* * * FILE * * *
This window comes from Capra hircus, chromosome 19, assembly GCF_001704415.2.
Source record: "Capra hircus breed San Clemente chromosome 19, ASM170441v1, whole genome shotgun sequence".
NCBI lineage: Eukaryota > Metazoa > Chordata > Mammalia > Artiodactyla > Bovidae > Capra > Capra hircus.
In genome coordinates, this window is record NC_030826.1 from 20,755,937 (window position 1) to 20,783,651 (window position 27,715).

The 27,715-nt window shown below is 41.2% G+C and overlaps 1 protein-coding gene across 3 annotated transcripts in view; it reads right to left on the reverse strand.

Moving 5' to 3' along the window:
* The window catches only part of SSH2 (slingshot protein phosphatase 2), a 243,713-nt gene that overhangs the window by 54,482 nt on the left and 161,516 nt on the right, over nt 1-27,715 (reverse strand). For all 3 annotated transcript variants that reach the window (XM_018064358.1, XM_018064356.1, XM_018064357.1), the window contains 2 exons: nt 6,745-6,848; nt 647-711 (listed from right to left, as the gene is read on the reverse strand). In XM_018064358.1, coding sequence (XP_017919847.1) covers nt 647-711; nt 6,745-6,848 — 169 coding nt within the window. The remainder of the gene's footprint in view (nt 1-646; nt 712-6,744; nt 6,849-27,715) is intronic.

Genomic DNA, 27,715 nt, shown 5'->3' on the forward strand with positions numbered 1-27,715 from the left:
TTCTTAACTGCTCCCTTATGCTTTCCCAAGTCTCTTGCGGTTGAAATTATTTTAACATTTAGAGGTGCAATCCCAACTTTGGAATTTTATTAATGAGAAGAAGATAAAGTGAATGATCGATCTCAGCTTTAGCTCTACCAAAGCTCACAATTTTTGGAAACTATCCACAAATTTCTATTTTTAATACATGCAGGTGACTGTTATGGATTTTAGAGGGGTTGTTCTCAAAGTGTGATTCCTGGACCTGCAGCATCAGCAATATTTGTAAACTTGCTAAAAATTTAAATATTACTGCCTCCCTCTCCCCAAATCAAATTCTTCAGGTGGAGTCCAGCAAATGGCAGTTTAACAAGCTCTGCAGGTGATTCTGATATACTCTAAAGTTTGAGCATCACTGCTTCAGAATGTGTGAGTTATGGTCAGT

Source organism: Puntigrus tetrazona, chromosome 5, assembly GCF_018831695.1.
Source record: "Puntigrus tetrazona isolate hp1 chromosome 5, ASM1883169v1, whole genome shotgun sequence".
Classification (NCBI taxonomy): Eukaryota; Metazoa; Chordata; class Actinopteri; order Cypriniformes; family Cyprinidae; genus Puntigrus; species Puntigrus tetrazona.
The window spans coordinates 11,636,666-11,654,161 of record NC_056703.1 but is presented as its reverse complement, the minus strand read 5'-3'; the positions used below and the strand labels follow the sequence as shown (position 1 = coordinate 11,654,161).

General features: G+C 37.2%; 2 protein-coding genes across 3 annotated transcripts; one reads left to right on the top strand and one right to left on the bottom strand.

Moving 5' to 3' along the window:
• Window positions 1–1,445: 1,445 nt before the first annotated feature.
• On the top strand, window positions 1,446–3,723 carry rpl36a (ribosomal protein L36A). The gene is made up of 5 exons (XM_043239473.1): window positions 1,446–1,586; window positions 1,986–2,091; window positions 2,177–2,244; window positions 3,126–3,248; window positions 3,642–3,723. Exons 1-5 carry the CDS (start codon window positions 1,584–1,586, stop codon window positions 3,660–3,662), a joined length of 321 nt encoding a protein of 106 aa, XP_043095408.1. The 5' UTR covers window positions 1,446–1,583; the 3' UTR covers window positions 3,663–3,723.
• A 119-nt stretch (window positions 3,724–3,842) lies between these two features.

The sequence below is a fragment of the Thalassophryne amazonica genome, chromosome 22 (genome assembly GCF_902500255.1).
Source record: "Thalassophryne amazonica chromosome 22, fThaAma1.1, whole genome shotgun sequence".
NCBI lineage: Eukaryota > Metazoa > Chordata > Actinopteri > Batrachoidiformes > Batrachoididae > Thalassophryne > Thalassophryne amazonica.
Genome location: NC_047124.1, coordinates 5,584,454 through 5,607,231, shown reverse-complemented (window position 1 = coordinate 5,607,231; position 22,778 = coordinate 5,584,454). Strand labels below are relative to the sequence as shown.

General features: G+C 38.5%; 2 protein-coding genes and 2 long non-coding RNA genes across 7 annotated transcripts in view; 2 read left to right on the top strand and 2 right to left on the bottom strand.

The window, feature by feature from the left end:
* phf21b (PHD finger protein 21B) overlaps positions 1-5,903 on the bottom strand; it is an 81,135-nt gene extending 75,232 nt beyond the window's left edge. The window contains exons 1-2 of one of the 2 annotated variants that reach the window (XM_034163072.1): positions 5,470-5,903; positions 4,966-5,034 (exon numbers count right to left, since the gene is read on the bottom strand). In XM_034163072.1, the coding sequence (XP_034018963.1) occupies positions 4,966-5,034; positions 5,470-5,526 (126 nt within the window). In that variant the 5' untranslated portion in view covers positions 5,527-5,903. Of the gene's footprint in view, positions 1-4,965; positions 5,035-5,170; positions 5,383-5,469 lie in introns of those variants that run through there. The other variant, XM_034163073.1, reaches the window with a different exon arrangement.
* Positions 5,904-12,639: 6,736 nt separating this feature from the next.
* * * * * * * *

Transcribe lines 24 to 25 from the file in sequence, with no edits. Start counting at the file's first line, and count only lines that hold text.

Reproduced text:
The window, feature by feature from the left end:
* phf21b (PHD finger protein 21B) overlaps positions 1-5,903 on the bottom strand; it is an 81,135-nt gene extending 75,232 nt beyond the window's left edge. The window contains exons 1-2 of one of the 2 annotated variants that reach the window (XM_034163072.1): positions 5,470-5,903; positions 4,966-5,034 (exon numbers count right to left, since the gene is read on the bottom strand). In XM_034163072.1, the coding sequence (XP_034018963.1) occupies positions 4,966-5,034; positions 5,470-5,526 (126 nt within the window). In that variant the 5' untranslated portion in view covers positions 5,527-5,903. Of the gene's footprint in view, positions 1-4,965; positions 5,035-5,170; positions 5,383-5,469 lie in introns of those variants that run through there. The other variant, XM_034163073.1, reaches the window with a different exon arrangement.